Men Are From Mars (and So Are Women)

What do women want???

I am a good-looking guy. I'm fit and trim—ski instructor in winter, boater during summer. I'm in my mid-40s and bring home a six-figure income. Believe me, I know how to treat a woman right, both in and out of the bedroom—flowers occasionally, jewelry for birthdays and Christmas. I have a nice home, and all my grown kids are out of the house. I have no financial or chemical-dependency problems.

Now my girlfriend of about two years tells me we should open our relationship to see others. This is the jealous girl who asked me to drop all others for her about five months into our relationship. Now I'm in love with her, and she drops this bomb on me! She asked why we can't do this!

I looked her straight in the eyes and told her, "I can't do this because I love you!"

Wow, my heart has been ripped out and jumped on! What is with you women? Where did I go wrong?

Kicked to the Curb in Seattle

First of all, thank you for sending along the handsome photo. You are indeed a good-looking fella. And while the tux is a nice touch, for future reference, the Girl of Date prefers artful nudes—bearskin rugs, coy smiles, a rose gripped between the teeth . . . that kind of thing.

Now, to get to your problem: This isn't about what women want; this is about what your woman wanted. I'm going to be blunt here, so sit down. It sounds to me like she met someone else. Someone who she wasn't quite sure returned her affections, hence she wanted to keep you around as the safety net. Which is completely shitty behavior, but not gender-specific. I've had men pull the same crap on me, though thankfully not two years into the relationship.

I urge you not to blame all women for one broad's tacky behavior. The longer I write this column, the more I'm convinced that gender disparities—when it comes to cruelty—don't exist. For every wretched ho making some man's life an exercise in misery, there's a sociopathic creep phone-stalking his ex. Too bad they don't just date each other.

I just had coffee with a gentleman, and my agitation has nothing to do with the near-pharmaceutical dose of caffeine I quaffed. This charming man, who recently asked me out during a class we take together, just spent the last half-hour explaining how I can help ease his way through his divorce and adjust his nutrition. Lucky me.

Ambush No. 1: current divorce. But my question really stems from the second point. I'm a personal trainer with a pretty successful client base. Please tell me men aren't stupid enough that he could think he's going to charm me into giving away free services. Because I might consult further on his nutrition/exercise, but I don't date clients.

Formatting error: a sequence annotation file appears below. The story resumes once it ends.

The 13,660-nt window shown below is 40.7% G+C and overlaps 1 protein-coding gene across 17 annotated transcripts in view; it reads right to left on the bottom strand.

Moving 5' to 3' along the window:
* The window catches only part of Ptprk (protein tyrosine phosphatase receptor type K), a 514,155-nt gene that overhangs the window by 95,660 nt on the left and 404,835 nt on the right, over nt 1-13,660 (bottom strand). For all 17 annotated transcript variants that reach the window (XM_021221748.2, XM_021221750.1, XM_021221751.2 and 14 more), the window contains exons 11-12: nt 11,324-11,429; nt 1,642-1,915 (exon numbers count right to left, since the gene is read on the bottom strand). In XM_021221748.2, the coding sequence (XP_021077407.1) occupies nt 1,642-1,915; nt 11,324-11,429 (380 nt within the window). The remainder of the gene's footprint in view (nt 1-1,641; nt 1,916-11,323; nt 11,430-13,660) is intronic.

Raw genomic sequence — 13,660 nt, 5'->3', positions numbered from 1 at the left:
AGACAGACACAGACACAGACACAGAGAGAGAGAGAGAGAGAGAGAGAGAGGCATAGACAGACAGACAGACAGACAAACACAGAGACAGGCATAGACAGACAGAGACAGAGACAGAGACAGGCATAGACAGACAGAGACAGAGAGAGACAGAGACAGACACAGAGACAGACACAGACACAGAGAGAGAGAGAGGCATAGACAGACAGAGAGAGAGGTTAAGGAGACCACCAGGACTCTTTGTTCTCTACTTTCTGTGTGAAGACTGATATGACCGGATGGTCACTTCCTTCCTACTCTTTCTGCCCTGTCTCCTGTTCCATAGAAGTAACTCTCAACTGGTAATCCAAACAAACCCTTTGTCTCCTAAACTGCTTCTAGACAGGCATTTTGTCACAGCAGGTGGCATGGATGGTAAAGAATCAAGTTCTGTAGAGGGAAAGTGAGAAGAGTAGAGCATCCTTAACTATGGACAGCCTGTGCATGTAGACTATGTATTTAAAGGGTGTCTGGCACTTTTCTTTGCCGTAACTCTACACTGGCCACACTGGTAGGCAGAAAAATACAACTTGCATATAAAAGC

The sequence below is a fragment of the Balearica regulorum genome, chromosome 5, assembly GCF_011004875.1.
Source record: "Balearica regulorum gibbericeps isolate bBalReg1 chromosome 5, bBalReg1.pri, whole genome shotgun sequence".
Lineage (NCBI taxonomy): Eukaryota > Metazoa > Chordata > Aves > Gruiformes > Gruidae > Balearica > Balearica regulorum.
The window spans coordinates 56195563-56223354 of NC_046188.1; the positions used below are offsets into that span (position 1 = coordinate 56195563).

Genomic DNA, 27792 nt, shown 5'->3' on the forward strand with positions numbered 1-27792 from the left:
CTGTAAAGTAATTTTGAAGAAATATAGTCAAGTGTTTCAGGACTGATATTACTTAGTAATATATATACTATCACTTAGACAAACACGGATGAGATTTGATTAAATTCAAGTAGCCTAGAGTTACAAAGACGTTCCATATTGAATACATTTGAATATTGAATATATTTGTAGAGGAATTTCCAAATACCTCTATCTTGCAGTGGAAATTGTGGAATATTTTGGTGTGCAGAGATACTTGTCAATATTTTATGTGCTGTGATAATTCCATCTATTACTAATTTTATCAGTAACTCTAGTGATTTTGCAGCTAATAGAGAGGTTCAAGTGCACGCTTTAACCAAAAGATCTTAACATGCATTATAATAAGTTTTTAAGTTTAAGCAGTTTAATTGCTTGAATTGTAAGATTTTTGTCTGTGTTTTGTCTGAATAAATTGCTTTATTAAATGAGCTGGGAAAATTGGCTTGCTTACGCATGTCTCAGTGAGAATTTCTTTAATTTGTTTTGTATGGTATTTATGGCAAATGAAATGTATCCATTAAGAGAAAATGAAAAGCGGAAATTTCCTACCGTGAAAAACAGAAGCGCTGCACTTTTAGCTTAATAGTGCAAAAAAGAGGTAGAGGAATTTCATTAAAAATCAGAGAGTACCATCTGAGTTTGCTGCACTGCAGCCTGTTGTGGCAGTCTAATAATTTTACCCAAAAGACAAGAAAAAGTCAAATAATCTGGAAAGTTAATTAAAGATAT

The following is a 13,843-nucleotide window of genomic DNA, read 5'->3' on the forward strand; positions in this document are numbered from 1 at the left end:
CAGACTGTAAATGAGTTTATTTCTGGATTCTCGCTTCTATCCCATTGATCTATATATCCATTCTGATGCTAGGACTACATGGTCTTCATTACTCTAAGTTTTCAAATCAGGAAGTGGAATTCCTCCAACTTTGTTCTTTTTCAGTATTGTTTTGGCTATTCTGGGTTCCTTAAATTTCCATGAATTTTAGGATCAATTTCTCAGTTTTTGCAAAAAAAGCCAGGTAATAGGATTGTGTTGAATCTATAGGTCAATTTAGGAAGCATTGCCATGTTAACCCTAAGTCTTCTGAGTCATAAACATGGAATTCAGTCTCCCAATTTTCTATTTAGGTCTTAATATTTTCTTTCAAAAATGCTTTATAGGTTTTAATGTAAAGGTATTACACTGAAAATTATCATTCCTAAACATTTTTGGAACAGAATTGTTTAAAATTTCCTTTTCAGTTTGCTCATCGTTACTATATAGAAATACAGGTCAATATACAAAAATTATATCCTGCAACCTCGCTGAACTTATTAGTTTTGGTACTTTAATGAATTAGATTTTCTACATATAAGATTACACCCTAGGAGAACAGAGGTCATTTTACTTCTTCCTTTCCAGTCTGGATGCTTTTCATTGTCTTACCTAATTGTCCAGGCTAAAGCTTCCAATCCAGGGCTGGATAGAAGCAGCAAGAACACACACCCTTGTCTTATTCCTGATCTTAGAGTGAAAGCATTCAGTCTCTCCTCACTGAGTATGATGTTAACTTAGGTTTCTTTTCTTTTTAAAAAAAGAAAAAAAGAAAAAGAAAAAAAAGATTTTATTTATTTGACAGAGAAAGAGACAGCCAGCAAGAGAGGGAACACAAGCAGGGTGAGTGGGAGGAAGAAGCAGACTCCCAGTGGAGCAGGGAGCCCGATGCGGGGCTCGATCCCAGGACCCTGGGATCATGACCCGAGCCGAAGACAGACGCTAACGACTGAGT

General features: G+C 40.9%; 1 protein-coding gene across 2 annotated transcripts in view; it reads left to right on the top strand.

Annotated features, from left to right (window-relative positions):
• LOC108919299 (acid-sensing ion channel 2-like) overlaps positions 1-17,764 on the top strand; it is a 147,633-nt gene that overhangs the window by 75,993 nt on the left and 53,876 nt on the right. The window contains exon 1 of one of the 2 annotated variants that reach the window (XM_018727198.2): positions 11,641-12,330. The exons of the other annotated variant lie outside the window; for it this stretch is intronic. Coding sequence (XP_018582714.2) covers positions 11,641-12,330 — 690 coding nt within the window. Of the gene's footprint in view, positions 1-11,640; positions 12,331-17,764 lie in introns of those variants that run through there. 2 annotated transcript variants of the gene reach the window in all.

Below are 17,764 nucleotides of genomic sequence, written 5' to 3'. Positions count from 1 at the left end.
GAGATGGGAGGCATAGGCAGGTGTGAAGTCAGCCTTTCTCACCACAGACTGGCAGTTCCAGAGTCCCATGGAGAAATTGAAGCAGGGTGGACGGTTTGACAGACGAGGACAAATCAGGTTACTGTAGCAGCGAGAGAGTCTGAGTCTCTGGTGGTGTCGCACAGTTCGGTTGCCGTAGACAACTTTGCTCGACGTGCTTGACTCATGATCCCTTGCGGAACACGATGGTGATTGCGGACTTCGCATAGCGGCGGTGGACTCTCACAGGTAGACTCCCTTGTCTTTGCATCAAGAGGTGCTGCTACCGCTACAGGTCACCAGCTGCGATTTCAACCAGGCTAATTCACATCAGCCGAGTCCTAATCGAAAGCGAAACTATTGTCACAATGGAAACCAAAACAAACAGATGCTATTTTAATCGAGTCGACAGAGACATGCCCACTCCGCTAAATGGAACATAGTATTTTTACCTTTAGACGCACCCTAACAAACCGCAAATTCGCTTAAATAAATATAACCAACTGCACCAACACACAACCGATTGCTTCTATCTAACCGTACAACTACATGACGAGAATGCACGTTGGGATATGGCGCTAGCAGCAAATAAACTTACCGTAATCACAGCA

I'll probably help him professionally and write off the bad manners as post- traumatic relationship funk. But if he is actually interested, thanks to all the startlingly large red flapping flags, I think I'll pass.

The recently divorced or dumped should not be allowed to interact with other human beings until they've been deemed "over it" by a panel of their peers. It would save all of us unsuspecting single folk an assload of aggro. I'm sure in this guy's deranged mind he was just flirting with a pretty girl— finding common ground, talking about his feelings, whatnot. Flattering though his intentions might be, you really don't need some moany, almost-divorced fella bending your ear about all his myriad problems.

Because that's exactly what you'd be getting yourself into, I suggest you keep it professional. Make sure you carry a price list of your services with you at all times. This way, the next time he talks about how much you can do for him, you can show him how much it'll cost him. (And if he eventually quits acting like a heartbroken retard, you can fire him as a client and keep him as a studmonkey.)

For free advice, write Dategirl at dategirl@seattleweekly.com or c/o Seattle Weekly, 1008 Western Ave., Ste. 300, Seattle, WA 98104.

 
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